Bitcoin Sells Off 3%; Is Macro Risk Returning to Market?

U.S. economic data on Thursday has sent interest rates and the dollar higher.

AccessTimeIconMar 14, 2024 at 4:11 p.m. UTC
Updated Mar 14, 2024 at 4:13 p.m. UTC

Bitcoin bulls so far this year have had a respite from having to pay attention to things like the economy and Federal Reserve monetary policy thanks to the overwhelming demand for the crypto from the new spot ETFs. For the moment, at least, that appears to be changing.

Thursday morning's Producer Price Index (PPI) for February was yet another data point that perky inflation is proving far stickier than most expected. The government report said PPI was higher by 0.6% last month, doubling the pace in January and also double economist forecasts. The so-called core PPI, which excludes food and energy costs, rose 0.3% in February, a slowdown from 0.5% in January, but ahead of forecasts for 0.2%.

Earlier this week, the Consumer Price Index (CPI) also came in faster than anticipated, with inflation ticking up to 3.2% annually and the core rate rising to 3.8%.

Previously flirting with dipping below the 4% level earlier this month, the 10-year Treasury yield has new risen to 4.30%. Alongside, the U.S. dollar has broken out a downtrend begun in mid-February to rise about 1% over the past week, including a 0.5% rise on Thursday. All things being equal, higher rates and a rising dollar tend to be a negative for risk assets like bitcoin (BTC).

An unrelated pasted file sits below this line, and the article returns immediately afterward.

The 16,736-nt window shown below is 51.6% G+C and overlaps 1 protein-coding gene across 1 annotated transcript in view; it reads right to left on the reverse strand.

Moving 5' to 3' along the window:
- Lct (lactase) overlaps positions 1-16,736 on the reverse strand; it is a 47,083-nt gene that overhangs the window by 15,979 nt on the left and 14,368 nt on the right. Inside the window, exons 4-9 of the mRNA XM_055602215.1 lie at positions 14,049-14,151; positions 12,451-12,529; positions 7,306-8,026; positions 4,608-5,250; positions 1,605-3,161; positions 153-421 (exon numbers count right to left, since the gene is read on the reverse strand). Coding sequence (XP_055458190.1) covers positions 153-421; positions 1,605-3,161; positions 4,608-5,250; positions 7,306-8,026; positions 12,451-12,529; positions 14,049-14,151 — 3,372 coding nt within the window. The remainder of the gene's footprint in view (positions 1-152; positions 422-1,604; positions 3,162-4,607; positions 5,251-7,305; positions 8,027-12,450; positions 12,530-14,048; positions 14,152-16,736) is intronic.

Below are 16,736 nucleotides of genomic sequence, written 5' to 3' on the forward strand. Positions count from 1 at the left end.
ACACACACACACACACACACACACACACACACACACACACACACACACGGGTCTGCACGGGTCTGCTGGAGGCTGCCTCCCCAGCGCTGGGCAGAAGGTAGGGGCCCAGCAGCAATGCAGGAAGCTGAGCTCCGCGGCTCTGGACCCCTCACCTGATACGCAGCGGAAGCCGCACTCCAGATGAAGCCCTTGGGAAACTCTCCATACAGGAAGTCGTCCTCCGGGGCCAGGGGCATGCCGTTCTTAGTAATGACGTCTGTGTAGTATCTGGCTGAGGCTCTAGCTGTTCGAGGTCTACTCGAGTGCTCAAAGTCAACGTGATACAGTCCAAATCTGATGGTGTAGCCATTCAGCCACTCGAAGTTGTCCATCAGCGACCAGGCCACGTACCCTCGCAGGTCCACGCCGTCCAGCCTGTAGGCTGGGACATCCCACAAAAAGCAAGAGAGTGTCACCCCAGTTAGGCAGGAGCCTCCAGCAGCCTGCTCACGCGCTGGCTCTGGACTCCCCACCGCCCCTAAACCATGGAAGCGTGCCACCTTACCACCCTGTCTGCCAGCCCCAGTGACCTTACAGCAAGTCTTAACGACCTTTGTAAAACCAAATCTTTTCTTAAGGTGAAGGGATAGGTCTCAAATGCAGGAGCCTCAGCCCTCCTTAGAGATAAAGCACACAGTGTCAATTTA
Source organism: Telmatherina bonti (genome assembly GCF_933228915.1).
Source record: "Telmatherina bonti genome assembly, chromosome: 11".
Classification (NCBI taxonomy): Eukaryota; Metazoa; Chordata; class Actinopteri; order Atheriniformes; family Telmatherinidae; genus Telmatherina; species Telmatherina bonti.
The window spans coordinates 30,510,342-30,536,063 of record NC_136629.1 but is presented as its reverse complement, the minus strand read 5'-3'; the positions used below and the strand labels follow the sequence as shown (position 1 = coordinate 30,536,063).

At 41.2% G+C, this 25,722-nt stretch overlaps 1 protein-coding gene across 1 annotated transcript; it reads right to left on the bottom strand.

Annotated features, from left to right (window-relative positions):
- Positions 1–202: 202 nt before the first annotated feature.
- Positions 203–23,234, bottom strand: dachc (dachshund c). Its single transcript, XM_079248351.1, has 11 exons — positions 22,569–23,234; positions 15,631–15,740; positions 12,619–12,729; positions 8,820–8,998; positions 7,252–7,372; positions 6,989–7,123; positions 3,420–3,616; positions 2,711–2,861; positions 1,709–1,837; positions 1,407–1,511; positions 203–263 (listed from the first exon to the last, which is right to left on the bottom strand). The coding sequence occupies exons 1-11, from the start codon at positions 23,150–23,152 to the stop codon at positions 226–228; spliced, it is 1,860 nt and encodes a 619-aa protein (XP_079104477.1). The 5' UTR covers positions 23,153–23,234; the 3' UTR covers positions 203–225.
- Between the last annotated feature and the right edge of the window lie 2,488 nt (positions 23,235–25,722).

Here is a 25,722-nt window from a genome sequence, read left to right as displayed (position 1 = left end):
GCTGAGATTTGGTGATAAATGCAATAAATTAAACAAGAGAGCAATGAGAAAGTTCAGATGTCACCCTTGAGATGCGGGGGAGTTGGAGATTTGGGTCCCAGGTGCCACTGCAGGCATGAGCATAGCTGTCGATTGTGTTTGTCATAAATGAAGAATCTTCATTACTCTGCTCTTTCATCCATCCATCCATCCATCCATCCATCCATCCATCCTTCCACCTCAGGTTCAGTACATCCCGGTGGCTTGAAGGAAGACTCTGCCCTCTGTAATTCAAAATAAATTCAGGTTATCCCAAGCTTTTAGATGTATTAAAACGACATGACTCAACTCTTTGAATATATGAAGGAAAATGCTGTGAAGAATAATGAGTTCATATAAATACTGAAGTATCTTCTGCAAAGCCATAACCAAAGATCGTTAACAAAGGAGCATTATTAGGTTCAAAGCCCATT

Expectations for far easier monetary policy in 2024 continue to be whittled back. Markets had come into the year anticipating as much as 150 basis points in Fed rate cuts in 2024, with the initial cut to come at next week's Federal Open Market Committee meeting. At this point, no one longer expects that, nor is a cut expected at the May meeting. As for June, the odds of lower rates have fallen to roughly 50%, according to the CME FedWatch Tool.

After about a 70% rise in 2024 to a new record high just shy of $74,000, bitcoin was surely vulnerable to a correction and it could be that the inflation, interest rate and dollar news has given traders an excuse to lighten up. After touching $73,800 earlier Thursday morning, bitcoin slid to as low as $70,650 after the economic data. At press time it was trading at $70,900 down more than 3% over the past 24 hours. The broader CoinDesk 20 Index was lower by just 1.7%, with gains in Solana and Dogecoin helping that gauge's outperformance.


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Stephen  Alpher

Stephen Alpher is CoinDesk's managing editor for Markets. He holds BTC above CoinDesk’s disclosure threshold of $1,000.